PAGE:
Is Your Target-Date Fund Suffering?

NEW YORK (TheStreet) -- During the volatile markets of recent months, many target-date funds delivered disappointing results. When the S&P 500 dropped 13.9% in the third quarter, Goldman Sachs Retirement Strategy 2040 (GRNAX) lost 17.7%, while DWS LifeCompass 2040 (TGTAX) declined 17.0%, according to Morningstar. The showing was especially painful because target-date funds are supposed to protect assets in downturns by holding diversified mixes of stocks and bonds. But not all target-date funds trailed the S&P 500. During the quarter, Invesco Balanced-Risk Retirement 2040 (TNDAX) returned 2.3%, while PIMCO RealRetirement 2040 (POFAX) lost 9.7%.

The divergent returns should serve as a reminder that target-date funds vary considerably. Although the funds all aim to serve retirement savers, some portfolio managers take significant risk, while others maintain a cautious stance. Riskier funds suffered the biggest losses in the downturns.

Despite the recent setbacks, target-date funds have remained popular choices for 401(k) plans and other retirement vehicles. According to Ibbotson Associates, there are 383 target funds with $345 billion in assets.

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The funds are designed to be convenient solutions for savers who will retire in certain years such as 2020 or 2040. Funds designed for people who will retire in 2040 or 2050 start with big allocations of stocks. As the retirement date approaches, the portfolios gradually become more cautious, increasing their allocations to bonds. The thinking is that retirees must be careful because they do not have time to recover from temporary market downturns.

While portfolio managers agree about the need to gradually reduce risk, funds follow a range of strategies. Some managers argue that investors should have big allocations to stocks in order to support long retirements. At the aggressive end of the spectrum is Goldman Sachs Retirement 2040, which has 85% of assets in stocks. The big stock allocation hurt the fund during the downturn of the third quarter. But in a bull market, the Goldman Sachs fund could lead the pack. A more cautious choice is Fidelity Freedom 2040 ( FFFFX), which has 71% of assets in stocks.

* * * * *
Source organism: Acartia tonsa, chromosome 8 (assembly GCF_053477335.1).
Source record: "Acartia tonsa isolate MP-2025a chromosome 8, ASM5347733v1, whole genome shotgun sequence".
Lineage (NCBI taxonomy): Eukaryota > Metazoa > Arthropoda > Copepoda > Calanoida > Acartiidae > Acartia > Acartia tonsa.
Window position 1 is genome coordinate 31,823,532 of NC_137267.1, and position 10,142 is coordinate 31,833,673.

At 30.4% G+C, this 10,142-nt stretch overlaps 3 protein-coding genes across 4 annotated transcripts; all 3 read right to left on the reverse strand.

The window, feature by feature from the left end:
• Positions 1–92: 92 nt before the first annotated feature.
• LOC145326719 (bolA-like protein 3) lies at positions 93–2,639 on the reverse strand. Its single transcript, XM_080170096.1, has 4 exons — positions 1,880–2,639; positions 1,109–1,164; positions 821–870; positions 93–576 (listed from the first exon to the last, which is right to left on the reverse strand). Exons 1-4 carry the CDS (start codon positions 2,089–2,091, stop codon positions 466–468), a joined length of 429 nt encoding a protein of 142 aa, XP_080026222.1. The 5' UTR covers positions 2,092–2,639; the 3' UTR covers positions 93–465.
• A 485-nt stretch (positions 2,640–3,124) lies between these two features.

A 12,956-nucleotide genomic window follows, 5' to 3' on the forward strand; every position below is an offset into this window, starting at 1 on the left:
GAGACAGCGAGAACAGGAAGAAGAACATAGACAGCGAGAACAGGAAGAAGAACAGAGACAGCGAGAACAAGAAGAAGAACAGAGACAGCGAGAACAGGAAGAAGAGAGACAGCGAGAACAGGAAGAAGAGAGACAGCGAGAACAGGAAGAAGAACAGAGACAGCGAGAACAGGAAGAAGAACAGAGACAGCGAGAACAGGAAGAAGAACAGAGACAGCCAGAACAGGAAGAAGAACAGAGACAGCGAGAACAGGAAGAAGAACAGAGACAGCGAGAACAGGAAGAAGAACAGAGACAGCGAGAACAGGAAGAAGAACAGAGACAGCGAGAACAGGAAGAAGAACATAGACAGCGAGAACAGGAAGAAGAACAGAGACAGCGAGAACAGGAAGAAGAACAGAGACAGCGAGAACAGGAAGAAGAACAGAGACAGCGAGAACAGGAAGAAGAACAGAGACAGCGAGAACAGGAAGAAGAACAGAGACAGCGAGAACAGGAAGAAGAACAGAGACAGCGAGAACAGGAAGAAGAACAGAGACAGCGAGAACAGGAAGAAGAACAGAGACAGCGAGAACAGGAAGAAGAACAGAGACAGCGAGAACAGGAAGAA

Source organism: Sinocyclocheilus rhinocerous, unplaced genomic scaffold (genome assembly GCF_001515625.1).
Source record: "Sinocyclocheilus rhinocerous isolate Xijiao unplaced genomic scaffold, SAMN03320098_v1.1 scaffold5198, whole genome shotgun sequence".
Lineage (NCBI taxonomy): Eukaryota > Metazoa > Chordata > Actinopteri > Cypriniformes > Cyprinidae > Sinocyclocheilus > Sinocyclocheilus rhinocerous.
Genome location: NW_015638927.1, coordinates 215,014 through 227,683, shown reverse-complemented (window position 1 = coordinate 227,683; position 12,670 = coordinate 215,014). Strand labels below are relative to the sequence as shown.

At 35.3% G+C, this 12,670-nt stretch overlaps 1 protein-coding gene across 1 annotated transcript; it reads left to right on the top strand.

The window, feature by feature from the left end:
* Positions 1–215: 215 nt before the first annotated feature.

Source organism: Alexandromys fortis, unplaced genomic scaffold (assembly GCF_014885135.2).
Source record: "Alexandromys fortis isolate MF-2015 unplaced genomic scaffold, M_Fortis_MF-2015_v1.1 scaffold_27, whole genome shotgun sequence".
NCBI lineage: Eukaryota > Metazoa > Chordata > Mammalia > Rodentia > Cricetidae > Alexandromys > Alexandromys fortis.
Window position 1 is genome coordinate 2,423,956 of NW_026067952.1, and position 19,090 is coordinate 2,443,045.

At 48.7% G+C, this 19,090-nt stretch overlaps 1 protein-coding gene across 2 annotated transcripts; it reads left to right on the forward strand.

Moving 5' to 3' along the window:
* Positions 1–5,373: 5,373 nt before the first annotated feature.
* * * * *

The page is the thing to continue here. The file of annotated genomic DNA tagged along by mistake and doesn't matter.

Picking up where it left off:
Concerned about the threat of inflation, some funds hold a variety of different investments. Invesco Balanced-Risk Retirement 2020 ( AFTAX) has a big stake in commodities, which can rise along with inflation. Fidelity Freedom 2020 ( FFFDX) holds inflation-protected bonds.

Part of what separates the funds is their approach to handling the period after the retirement date. Some funds reach their final allocation on the retirement date. After that the allocation stays fixed -- no matter how many years an investor holds the account. Other funds continue lowering their stock allocation after the retirement date.

Among the more aggressive choices for retirees is American Century LIVESTRONG 2055 ( AREMX). The fund starts with about 85% of assets in stocks. When the portfolio approaches the retirement day, the stock allocation reaches 45% and then stays put. Wells Fargo Advantage DJ Target 2050 ( WFQFX) takes a more cautious approach. The fund starts with about 90% of assets in stocks. But by the retirement date, there will only be 23% of assets in stocks. The allocation keeps shifting so that five years after retirement only 15% of assets are in stocks.

Faced with volatile markets in recent years, some funds have been tinkering with their allocations, shifting to more conservative approaches. But one manager that has remained constant throughout is T. Rowe Price. The company's 2055 fund has about 90% of assets in stocks. At retirement the allocation is scheduled to shift to 55%. The figure keeps falling, reaching 40% 10 years after retirement. T. Rowe Price argues that its clients should prepare for retirements that can last 30 years. To provide income for such an extended period, retirees should own stocks that promise to deliver long-term capital gains.

Either a conservative or aggressive approach can work. But savers must shop carefully to avoid picking a fund that may produce a nasty surprise the next time that the markets drop.

Stan Luxenberg is a freelance writer specializing in mutual funds and investing. He was executive editor of Individual Investor magazine.

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